• General information: insects and mites body structure, development, metamorphosis, life cycles, classification.
  • Development: temperature effects, insect development models, degree days. Diseases: fungal, bacterial, viral.
  • Disease cycles and epidemiology.
  • IPM: definition, components of IPM programs. Concept of action threshold. Sampling: rationale, methods. Sampling equipment and use. Insect pests and diseases of Washington tree fruits: identification, life cycle, damage, natural enemies, monitoring, thresholds, control tactics. Pesticide selectivity on natural enemies.
  • Field monitoring component: conducted at every class, weather permitting.
  • Cultural control of pests: sanitation (example: shothole borer, codling moth), timing of pruning to avoid bacterial infection, irrigation management for reduction of disease (fungal and bacterial) infection, tree nutrition management to reduce phloem-feeding insect infestation.
  • Reduced risk technologies: mating disruption, selective insecticides. Use and installation of mating disruption technology. Insect trapping: pheromone, kairomone and proper use and maintenance. Pest control tactics in organic orchards.
  • Use of foliar and soil samples in tree fruit nutrition management decisions. Crop load management (chemical thinning) with chemicals: timing, materials, rates, temperature and rainfall considerations, varietal and rootstock effects. How to use reference manuals: Orchard Monitoring Manual and Spray Guide.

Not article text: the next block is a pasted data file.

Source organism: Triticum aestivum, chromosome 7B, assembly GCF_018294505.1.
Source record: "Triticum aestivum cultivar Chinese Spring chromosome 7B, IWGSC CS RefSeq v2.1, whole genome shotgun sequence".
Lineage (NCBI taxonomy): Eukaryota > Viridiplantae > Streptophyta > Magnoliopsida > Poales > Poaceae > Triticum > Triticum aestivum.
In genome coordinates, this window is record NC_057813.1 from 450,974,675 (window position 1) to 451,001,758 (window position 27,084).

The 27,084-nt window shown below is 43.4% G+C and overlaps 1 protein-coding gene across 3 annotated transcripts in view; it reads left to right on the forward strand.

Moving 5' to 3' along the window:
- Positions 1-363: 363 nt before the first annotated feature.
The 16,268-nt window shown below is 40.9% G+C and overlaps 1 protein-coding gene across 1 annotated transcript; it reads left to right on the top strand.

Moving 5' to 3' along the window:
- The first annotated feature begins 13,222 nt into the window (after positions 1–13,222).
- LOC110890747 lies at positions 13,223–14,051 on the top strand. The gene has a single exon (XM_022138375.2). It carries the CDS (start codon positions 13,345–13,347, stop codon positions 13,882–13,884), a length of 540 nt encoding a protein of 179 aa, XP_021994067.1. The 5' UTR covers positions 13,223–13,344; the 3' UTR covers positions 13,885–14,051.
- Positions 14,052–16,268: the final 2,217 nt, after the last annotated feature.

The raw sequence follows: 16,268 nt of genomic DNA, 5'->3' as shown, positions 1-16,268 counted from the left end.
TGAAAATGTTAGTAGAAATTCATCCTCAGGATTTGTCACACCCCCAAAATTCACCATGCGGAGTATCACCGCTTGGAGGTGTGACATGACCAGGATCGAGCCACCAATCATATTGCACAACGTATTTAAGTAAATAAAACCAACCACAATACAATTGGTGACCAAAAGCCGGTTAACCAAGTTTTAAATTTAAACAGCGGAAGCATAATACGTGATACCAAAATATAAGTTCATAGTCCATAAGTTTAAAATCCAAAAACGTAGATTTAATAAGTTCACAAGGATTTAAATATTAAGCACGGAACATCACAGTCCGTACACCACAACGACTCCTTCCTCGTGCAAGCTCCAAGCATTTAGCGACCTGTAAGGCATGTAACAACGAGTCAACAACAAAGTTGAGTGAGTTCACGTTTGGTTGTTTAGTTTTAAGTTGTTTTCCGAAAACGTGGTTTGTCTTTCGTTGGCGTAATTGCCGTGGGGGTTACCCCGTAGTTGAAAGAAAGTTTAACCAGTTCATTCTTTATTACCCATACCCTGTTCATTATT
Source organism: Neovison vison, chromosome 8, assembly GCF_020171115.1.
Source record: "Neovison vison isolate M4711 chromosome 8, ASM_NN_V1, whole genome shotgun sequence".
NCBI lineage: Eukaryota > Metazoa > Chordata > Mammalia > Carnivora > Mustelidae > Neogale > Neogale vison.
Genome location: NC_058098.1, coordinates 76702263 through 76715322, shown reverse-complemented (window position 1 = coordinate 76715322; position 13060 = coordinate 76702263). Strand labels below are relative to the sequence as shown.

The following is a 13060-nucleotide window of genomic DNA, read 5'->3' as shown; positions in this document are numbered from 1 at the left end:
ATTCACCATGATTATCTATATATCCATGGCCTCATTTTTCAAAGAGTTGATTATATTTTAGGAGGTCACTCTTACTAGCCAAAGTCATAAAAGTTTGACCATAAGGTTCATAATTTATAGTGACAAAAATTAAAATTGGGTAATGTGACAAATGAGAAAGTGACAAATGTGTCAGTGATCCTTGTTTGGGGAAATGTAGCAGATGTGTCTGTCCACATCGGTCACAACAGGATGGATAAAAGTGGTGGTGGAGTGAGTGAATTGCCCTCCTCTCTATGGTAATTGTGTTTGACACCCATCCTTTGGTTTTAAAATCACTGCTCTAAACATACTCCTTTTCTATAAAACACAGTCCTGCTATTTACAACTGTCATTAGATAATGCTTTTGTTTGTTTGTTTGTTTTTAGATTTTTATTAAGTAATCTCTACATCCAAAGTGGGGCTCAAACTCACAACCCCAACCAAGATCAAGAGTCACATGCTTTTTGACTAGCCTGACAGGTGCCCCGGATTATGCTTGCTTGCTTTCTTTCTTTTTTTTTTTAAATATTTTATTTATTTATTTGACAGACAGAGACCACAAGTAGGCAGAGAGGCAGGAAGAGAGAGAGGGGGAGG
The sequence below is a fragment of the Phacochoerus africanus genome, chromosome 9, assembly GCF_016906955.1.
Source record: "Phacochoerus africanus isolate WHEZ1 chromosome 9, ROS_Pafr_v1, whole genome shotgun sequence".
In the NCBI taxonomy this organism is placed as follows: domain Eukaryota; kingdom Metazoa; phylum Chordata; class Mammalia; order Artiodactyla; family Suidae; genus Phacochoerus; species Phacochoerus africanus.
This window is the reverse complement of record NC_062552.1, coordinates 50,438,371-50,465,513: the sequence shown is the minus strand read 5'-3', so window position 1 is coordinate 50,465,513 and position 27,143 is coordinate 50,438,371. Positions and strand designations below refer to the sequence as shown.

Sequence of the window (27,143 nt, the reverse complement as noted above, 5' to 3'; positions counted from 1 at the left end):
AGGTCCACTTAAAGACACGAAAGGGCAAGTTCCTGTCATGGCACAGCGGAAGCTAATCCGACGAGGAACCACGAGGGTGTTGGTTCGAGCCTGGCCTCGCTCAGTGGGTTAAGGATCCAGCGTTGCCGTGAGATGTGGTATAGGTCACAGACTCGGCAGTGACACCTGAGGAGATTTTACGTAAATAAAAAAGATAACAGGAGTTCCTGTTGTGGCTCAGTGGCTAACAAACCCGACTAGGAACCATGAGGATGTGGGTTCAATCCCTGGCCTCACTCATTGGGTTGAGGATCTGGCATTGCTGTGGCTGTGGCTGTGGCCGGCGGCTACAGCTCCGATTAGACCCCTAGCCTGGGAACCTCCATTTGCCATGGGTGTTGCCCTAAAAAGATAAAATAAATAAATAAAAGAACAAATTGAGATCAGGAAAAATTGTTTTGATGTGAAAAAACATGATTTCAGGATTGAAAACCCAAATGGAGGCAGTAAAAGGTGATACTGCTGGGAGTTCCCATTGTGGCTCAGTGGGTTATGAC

Along with the field learning in 2005 the program also commissioned a review of results and grower experiences. From Orchard Worker to Orchard Owner was created and distributed in the summer of 2005 to describe and illustrate the impacts the program has had on Hispanic growers in Washington.

New Program Areas

Growers indicated interest in practices that conserve and manage irrigation water more efficiently. As a result the Program applied for and was recognized as a pilot community in the first year of EPA’s Community Action for a Renewed Environment (CARE) program. As the only agricultural community selected for the CARE program, the Hispanic growers received field training and hands-on experience with irrigation management practices.

Participating growers expressed interest in getting much more comprehensive information on the availability of financial and technical assistance to support growers’ adoption of conservation programs through the Department of Agriculture’s (USDA) Environmental Quality Incentives Program (EQIP) administered by the Natural Resource Conservation Service (NRCS). Some of the participating growers were interested and applied to EQIP but just one was successful. However, the selection of one of the growers to receive a Conservation Security Program (CSP) through NRCS to support long term stewardship efforts renewed and reinforced grower interest. More than half of the growers indicated their continued interest in learning how to effectively use EQIP on their operations to support, not only pest management, but other conservation practices.